- F. S. Dawood, S. Jain, L. Finelli et al., “Emergence of a novel swine-origin influenza A (H1N1) virus in humans,” The New England Journal of Medicine, vol. 360, no. 25, pp. 2605–2615, 2009.
- T. G. Ksiazek, D. Erdman, C. S. Goldsmith et al., “A novel coronavirus associated with severe acute respiratory syndrome,” The New England Journal of Medicine, vol. 348, no. 20, pp. 1953–1966, 2003.
- H. Lu, C. W. Stratton, and Y. W. Tang, “Outbreak of pneumonia of unknown etiology in Wuhan, China: the mystery and the miracle,” Journal of Medical Virology, vol. 92, no. 4, pp. 401-402, 2020.
- R. W. Chan, M. C. W. Chan, J. M. Nicholls, and J. S. Malik Peiris, “Use of ex vivo and in vitro cultures of the human respiratory tract to study the tropism and host responses of highly pathogenic avian influenza A (H5N1) and other influenza viruses,” Virus Research, vol. 178, no. 1, pp. 133–145, 2013.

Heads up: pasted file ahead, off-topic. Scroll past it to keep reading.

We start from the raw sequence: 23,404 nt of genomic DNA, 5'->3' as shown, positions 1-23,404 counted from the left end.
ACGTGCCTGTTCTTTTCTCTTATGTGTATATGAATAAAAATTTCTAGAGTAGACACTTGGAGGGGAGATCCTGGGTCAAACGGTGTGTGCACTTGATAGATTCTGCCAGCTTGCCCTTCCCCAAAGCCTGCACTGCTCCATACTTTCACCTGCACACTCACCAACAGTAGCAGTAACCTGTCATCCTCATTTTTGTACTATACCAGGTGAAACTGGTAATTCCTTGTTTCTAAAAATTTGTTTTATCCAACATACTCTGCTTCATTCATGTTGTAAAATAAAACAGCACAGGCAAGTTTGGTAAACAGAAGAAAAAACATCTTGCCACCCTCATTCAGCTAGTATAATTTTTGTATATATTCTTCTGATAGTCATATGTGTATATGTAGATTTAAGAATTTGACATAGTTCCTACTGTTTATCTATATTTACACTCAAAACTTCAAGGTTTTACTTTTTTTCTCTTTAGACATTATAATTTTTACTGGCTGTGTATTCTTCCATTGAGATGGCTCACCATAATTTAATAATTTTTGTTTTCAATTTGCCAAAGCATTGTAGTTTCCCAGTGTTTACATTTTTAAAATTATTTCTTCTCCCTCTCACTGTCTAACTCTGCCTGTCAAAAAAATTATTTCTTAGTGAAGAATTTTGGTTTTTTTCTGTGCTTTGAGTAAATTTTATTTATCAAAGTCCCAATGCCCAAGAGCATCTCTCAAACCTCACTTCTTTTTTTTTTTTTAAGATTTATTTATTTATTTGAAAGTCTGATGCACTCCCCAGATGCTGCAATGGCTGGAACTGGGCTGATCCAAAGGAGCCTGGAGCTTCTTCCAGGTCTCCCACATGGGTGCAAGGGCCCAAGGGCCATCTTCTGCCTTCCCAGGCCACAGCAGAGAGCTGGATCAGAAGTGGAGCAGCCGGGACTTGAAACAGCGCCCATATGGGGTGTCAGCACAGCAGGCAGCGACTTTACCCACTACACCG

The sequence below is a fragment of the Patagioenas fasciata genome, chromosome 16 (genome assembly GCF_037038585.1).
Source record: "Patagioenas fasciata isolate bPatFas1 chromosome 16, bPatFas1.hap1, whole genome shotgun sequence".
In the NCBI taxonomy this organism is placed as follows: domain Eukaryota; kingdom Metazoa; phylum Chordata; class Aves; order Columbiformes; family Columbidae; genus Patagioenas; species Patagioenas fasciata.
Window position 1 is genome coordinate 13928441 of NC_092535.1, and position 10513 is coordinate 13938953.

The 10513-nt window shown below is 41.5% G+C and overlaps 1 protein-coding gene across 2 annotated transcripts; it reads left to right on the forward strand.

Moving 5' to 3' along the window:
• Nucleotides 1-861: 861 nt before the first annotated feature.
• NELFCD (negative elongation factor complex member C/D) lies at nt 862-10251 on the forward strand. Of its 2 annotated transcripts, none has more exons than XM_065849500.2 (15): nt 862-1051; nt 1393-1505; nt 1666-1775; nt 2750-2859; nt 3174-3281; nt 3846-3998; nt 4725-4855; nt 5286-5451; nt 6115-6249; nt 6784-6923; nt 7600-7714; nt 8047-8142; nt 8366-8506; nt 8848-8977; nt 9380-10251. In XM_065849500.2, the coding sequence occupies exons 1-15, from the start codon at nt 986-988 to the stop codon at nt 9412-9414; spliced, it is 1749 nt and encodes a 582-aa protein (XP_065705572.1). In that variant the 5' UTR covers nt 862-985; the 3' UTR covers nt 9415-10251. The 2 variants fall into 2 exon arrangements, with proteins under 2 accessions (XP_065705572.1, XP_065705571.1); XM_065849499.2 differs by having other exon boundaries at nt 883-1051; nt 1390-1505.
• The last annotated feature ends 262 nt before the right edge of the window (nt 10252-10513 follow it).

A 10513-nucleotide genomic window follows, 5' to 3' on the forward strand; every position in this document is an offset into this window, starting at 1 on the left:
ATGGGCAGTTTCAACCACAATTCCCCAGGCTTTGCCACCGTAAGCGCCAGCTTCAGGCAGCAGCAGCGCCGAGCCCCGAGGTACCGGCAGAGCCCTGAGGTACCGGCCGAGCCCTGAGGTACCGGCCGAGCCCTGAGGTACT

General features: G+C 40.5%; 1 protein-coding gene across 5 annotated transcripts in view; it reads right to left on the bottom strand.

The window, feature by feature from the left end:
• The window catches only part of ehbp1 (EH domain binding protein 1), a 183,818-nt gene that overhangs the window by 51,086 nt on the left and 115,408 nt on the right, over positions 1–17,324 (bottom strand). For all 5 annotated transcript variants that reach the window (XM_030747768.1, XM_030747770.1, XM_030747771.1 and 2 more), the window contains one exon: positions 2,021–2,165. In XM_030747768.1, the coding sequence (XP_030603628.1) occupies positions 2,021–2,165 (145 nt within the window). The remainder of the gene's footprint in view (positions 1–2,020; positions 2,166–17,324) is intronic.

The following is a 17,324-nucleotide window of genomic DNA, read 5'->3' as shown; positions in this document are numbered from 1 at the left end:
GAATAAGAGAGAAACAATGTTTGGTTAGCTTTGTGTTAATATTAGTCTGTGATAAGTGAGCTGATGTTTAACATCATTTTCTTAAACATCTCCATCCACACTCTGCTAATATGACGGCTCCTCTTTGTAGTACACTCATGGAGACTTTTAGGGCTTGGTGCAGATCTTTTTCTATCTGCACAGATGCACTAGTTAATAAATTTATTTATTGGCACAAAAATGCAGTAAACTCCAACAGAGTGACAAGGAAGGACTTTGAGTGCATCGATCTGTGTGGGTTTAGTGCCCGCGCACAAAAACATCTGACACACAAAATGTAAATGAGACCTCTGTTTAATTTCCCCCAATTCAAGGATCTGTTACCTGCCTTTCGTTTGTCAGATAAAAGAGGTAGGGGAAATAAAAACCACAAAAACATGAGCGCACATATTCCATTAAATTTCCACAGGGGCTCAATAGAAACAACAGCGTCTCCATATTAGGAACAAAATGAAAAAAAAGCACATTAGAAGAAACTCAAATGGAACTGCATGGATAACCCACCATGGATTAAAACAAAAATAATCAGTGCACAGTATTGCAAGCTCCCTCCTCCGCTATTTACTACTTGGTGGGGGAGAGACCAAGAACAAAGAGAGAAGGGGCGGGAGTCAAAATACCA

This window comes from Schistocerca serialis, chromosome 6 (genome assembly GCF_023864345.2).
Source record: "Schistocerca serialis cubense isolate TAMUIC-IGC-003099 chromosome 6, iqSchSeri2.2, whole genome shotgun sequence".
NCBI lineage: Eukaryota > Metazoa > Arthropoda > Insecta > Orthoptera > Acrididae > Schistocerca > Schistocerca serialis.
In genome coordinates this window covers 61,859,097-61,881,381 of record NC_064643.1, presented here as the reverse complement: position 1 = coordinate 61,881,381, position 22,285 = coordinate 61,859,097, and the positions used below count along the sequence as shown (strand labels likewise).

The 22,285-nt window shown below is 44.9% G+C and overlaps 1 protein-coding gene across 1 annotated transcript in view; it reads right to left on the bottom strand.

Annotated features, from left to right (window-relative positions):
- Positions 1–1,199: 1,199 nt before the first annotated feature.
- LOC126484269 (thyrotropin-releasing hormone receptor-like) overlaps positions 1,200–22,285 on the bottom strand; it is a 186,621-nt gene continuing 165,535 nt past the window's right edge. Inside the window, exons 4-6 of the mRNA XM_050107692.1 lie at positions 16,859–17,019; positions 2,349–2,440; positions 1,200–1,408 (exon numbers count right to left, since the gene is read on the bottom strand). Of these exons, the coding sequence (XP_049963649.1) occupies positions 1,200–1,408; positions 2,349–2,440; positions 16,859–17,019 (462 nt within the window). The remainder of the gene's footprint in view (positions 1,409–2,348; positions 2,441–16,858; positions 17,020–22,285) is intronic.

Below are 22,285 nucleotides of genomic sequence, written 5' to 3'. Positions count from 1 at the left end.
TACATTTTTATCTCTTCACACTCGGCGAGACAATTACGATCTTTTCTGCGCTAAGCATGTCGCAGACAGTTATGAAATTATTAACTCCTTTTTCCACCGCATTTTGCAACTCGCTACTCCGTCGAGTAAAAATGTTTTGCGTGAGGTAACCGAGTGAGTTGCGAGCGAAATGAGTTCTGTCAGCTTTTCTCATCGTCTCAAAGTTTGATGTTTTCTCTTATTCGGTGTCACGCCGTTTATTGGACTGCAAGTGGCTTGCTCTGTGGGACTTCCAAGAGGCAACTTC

- S. Tamura and T. Kurata, “Defense mechanisms against influenza virus infection in the respiratory tract mucosa,” Japanese Journal of Infectious Diseases, vol. 57, no. 6, pp. 236–247, 2004.
- E. A. Prokopyeva, I. A. Sobolev, M. V. Prokopyev, and A. M. Shestopalov, “Adaptation of influenza A (H1N1)pdm09 virus in experimental mouse models,” Infection, Genetics and Evolution, vol. 39, pp. 265–271, 2016.
- R. K.-K. Leung, J.-W. Zhou, W. Guan, S.-K. Li, Z.-F. Yang, and S. K.-W. Tsui, “Modulation of potential respiratory pathogens by pH1N1 viral infection,” Clinical Microbiology and Infection, vol. 19, no. 10, pp. 930–935, 2013.
- N. Charoenvisal, J. Keawcharoen, D. Sreta et al., “Experimental infection with a Thai reassortant swine influenza virus of pandemic H1N1 origin induced disease,” Virology Journal, vol. 10, no. 1, p. 88, 2013.
- A. Kawaguchi, T. Suzuki, Y. Ohara et al., “Impacts of allergic airway inflammation on lung pathology in a mouse model of influenza A virus infection,” PLoS One, vol. 12, no. 2, article e0173008, 2017.
- M. Imai, T. Watanabe, M. Hatta et al., “Experimental adaptation of an influenza H5 HA confers respiratory droplet transmission to a reassortant H5 HA/H1N1 virus in ferrets,” Nature, vol. 486, no. 7403, pp. 420–428, 2012.